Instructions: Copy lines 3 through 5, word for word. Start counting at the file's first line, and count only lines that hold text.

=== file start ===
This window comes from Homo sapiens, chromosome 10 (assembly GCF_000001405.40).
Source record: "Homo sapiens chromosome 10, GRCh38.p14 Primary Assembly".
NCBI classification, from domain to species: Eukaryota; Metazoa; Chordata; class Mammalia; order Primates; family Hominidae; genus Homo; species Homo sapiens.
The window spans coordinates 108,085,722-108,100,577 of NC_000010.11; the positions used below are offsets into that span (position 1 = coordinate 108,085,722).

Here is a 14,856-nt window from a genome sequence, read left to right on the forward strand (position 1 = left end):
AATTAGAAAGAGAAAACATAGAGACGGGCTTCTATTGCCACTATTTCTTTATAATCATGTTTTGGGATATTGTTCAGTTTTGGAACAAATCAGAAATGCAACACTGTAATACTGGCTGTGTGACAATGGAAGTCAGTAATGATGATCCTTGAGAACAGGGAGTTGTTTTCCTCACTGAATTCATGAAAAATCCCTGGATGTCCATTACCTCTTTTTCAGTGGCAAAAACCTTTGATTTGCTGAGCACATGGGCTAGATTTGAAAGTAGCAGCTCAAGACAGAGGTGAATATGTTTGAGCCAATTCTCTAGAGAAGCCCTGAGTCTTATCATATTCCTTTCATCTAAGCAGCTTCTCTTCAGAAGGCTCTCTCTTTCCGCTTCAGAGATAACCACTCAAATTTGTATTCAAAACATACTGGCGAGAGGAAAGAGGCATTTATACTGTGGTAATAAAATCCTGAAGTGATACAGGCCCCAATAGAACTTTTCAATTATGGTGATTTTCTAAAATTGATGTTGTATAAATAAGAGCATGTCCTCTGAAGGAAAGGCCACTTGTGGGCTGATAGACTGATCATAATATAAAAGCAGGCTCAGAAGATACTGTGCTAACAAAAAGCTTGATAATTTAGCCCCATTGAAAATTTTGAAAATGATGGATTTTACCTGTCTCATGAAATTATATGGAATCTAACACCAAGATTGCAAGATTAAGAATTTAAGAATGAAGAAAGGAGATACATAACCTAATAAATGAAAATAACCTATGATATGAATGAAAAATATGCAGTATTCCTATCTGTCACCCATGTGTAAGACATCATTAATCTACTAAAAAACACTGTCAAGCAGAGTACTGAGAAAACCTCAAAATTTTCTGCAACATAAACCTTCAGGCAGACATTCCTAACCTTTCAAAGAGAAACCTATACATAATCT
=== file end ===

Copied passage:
NCBI classification, from domain to species: Eukaryota; Metazoa; Chordata; class Mammalia; order Primates; family Hominidae; genus Homo; species Homo sapiens.
The window spans coordinates 108,085,722-108,100,577 of NC_000010.11; the positions used below are offsets into that span (position 1 = coordinate 108,085,722).

Here is a 14,856-nt window from a genome sequence, read left to right on the forward strand (position 1 = left end):